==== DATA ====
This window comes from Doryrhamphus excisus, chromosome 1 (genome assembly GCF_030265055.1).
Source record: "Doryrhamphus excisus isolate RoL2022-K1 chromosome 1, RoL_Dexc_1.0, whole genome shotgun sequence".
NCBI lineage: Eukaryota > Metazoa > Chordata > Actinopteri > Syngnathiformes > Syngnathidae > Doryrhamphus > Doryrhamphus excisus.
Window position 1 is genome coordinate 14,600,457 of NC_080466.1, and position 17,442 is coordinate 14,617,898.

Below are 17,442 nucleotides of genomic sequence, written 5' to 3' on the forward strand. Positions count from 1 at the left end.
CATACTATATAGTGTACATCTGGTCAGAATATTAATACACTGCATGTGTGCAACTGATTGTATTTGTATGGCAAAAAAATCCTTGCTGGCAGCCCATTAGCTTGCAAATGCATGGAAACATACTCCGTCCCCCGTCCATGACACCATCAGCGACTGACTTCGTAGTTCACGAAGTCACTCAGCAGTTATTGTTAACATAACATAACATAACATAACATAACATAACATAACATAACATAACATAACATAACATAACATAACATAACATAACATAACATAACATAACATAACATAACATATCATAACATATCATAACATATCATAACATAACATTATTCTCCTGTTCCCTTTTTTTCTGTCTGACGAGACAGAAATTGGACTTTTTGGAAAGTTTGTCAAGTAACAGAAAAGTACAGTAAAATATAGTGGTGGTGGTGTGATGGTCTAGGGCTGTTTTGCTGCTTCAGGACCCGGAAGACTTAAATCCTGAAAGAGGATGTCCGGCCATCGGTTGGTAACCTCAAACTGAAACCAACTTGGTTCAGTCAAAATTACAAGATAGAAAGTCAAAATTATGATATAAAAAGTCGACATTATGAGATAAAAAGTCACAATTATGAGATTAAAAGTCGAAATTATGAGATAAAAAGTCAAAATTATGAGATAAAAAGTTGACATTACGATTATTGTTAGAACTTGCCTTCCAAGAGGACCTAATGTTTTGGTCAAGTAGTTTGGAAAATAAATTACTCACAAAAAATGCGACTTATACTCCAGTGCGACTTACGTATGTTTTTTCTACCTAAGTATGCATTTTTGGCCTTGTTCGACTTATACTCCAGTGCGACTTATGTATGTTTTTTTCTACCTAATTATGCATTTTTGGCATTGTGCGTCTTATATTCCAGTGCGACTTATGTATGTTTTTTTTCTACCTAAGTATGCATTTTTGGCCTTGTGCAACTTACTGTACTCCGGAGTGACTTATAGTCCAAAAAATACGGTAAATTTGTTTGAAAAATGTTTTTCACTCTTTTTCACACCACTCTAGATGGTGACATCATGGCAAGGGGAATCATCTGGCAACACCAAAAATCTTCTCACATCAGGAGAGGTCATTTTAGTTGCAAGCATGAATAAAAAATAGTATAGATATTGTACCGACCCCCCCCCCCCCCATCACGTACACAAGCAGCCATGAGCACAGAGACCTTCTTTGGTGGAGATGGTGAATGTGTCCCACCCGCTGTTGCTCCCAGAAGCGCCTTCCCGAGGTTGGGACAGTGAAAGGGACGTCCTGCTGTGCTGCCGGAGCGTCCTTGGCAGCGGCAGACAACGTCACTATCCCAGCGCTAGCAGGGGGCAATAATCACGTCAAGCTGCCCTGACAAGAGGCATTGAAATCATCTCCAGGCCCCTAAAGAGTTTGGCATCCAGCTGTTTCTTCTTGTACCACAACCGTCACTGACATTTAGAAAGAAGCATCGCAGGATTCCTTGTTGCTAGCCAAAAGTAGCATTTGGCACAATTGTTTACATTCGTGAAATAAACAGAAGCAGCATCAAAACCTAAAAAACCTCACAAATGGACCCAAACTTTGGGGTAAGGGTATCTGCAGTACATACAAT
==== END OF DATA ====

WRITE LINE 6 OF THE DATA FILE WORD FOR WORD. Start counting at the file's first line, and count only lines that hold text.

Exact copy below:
CATACTATATAGTGTACATCTGGTCAGAATATTAATACACTGCATGTGTGCAACTGATTGTATTTGTATGGCAAAAAAATCCTTGCTGGCAGCCCATTAGCTTGCAAATGCATGGAAACATACTCCGTCCCCCGTCCATGACACCATCAGCGACTGACTTCGTAGTTCACGAAGTCACTCAGCAGTTATTGTTAACATAACATAACATAACATAACATAACATAACATAACATAACATAACATAACATAACATAACATAACATAACATAACATAACATAACATAACATAACATAACATATCATAACATATCATAACATATCATAACATAACATTATTCTCCTGTTCCCTTTTTTTCTGTCTGACGAGACAGAAATTGGACTTTTTGGAAAGTTTGTCAAGTAACAGAAAAGTACAGTAAAATATAGTGGTGGTGGTGTGATGGTCTAGGGCTGTTTTGCTGCTTCAGGACCCGGAAGACTTAAATCCTGAAAGAGGATGTCCGGCCATCGGTTGGTAACCTCAAACTGAAACCAACTTGGTTCAGTCAAAATTACAAGATAGAAAGTCAAAATTATGATATAAAAAGTCGACATTATGAGATAAAAAGTCACAATTATGAGATTAAAAGTCGAAATTATGAGATAAAAAGTCAAAATTATGAGATAAAAAGTTGACATTACGATTATTGTTAGAACTTGCCTTCCAAGAGGACCTAATGTTTTGGTCAAGTAGTTTGGAAAATAAATTACTCACAAAAAATGCGACTTATACTCCAGTGCGACTTACGTATGTTTTTTCTACCTAAGTATGCATTTTTGGCCTTGTTCGACTTATACTCCAGTGCGACTTATGTATGTTTTTTTCTACCTAATTATGCATTTTTGGCATTGTGCGTCTTATATTCCAGTGCGACTTATGTATGTTTTTTTTCTACCTAAGTATGCATTTTTGGCCTTGTGCAACTTACTGTACTCCGGAGTGACTTATAGTCCAAAAAATACGGTAAATTTGTTTGAAAAATGTTTTTCACTCTTTTTCACACCACTCTAGATGGTGACATCATGGCAAGGGGAATCATCTGGCAACACCAAAAATCTTCTCACATCAGGAGAGGTCATTTTAGTTGCAAGCATGAATAAAAAATAGTATAGATATTGTACCGACCCCCCCCCCCCCCATCACGTACACAAGCAGCCATGAGCACAGAGACCTTCTTTGGTGGAGATGGTGAATGTGTCCCACCCGCTGTTGCTCCCAGAAGCGCCTTCCCGAGGTTGGGACAGTGAAAGGGACGTCCTGCTGTGCTGCCGGAGCGTCCTTGGCAGCGGCAGACAACGTCACTATCCCAGCGCTAGCAGGGGGCAATAATCACGTCAAGCTGCCCTGACAAGAGGCATTGAAATCATCTCCAGGCCCCTAAAGAGTTTGGCATCCAGCTGTTTCTTCTTGTACCACAACCGTCACTGACATTTAGAAAGAAGCATCGCAGGATTCCTTGTTGCTAGCCAAAAGTAGCATTTGGCACAATTGTTTACATTCGTGAAATAAACAGAAGCAGCATCAAAACCTAAAAAACCTCACAAATGGACCCAAACTTTGGGGTAAGGGTATCTGCAGTACATACAAT